Monday, 10 June 2019

Onyx Boox Nova review: An e-reader with stable and feature rich software

The Nova series is Onyx’s 7.8 inches line of e-readers. There are two models in the Nova series: Nova and Nova Pro. The former does not support stylus input and the latter does support stylus input for note taking. In terms of hardware, other than stylus input, both devices are near identical. The main hardware difference, other than stylus input, is the Nova Pro’s flush display.

The main competitor in the 7.8 inches Android e-reader category is the Likebook Mars. Like the Nova, Likebook Mars does not support stylus input (the Likebook Mimas is Boyue’s stylus supported model). Accordingly, as both devices target the same user base, I will frequently compare the Likebook Mars to the Boox Nova in this review.


Like the Likebook Mars, the Boox Nova is a powerful e-reader. The Nova’s Cortex-A17 1.6GHz quad-core processor is slightly better than the Likebook Mars’s, but the performance difference is hardly noticed considering the device’s primary purpose, i.e. reading. The relatively powerful processor means the Onyx Boox Nova handles larger PDF documents with ease; in comparison, Kindle and Kobo e-readers can struggle with these documents.

The 32GB storage is enough but Onyx should’ve added an SD Card to further expand the storage. The support of SD Cards, other than expanding storage, also means documents can be stored externally and this makes the transfer of a library and a factory re-set much easier. The Likebook Mars, in comparison, has only 16GB storage but does support an external SD Card. The Nova also has 2GB memory and this makes multitasking smooth.

The Nova’s display quality is slightly better than Likebook Mars – text on the Nova appears crisper and clearer (I am not considering contrast settings that increase black levels and text thickness but don’t affect clarity). However, I still think the text could be clearer on the Nova (in my view, the Kobo Aura One and Kobo Forma's displays are the benchmarks to rank e-readers against). I like the front light on the Nova - it is even and with little shadowing at the bottom of the screen. It is also possible to sync the cold and warmer lights to get a more balanced colour. The Likebook Mars’s front light is worse and by default, it is only possible to turn on either the white or the warmer orange colour front light. Overall, the Nova's front light is excellent and is one of the best I’ve seen on a larger e-reader. Below is a front light comparison picture:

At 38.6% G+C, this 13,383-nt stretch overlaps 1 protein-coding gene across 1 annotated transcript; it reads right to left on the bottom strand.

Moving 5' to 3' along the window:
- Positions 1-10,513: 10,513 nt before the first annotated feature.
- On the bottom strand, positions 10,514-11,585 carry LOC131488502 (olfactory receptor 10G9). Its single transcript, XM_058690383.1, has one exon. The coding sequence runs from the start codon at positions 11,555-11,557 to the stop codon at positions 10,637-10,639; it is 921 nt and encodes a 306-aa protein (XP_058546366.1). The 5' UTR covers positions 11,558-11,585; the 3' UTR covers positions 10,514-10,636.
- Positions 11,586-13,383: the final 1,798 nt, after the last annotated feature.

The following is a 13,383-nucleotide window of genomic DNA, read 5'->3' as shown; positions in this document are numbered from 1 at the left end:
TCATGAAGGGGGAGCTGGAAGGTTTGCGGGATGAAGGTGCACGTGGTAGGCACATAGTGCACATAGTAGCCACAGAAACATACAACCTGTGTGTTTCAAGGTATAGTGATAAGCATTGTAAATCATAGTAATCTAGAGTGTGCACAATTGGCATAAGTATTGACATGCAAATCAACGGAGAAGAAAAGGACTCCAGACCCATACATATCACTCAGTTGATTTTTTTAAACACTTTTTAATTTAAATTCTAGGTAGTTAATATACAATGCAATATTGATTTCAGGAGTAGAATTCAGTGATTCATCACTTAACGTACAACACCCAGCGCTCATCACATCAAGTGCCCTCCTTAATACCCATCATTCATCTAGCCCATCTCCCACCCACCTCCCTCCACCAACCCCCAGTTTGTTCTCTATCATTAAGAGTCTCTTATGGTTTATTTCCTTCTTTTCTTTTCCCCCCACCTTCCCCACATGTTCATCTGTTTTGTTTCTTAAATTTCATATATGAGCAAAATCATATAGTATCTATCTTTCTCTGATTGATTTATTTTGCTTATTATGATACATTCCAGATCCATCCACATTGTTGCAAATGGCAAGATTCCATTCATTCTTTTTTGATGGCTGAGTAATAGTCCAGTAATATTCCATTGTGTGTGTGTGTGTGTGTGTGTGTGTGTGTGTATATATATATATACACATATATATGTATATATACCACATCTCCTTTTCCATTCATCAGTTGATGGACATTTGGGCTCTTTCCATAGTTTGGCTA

Click on image to enlarge: the Onyx Boox Nova (right) has a better front light in comparison to the Likebook Mars (left).


The Nova’s software has its problems, but it is still more intuitive and stable in comparison to the Likebook Mars. Below are some problems:
  • In the native e-reader (Neo-Reader) a font family’s styles, e.g., bold, italic, semi-bold, are all listed. Consequently, there is a long list of font styles that the user needs to navigate to find a suitable font. Also, strangely, Onyx decided to load the e-reader with too many pre-installed fonts (I couldn’t find a way to delete these fonts). It is a better idea if Neo-Reader just listed the font family’s name and pre-loaded the e-reader with a select number of fonts that can also be easily deleted. 
  • Highlighting text is smooth in e-books. In PDF documents, overall, highlighting – of course, the specific PDF document also plays a part – can be hit and miss. Further, in PDF documents pinch-to-zoom can be buggy. For example, a page is re-aligned to the far right for no reason after re-entering a PDF document from reader settings.
  • I noticed the Nova doesn’t handle some third-party applications well. The screen flickers in key third-party applications – e.g., KOReader and Liberera Pro –  when selecting menu items or highlighting text.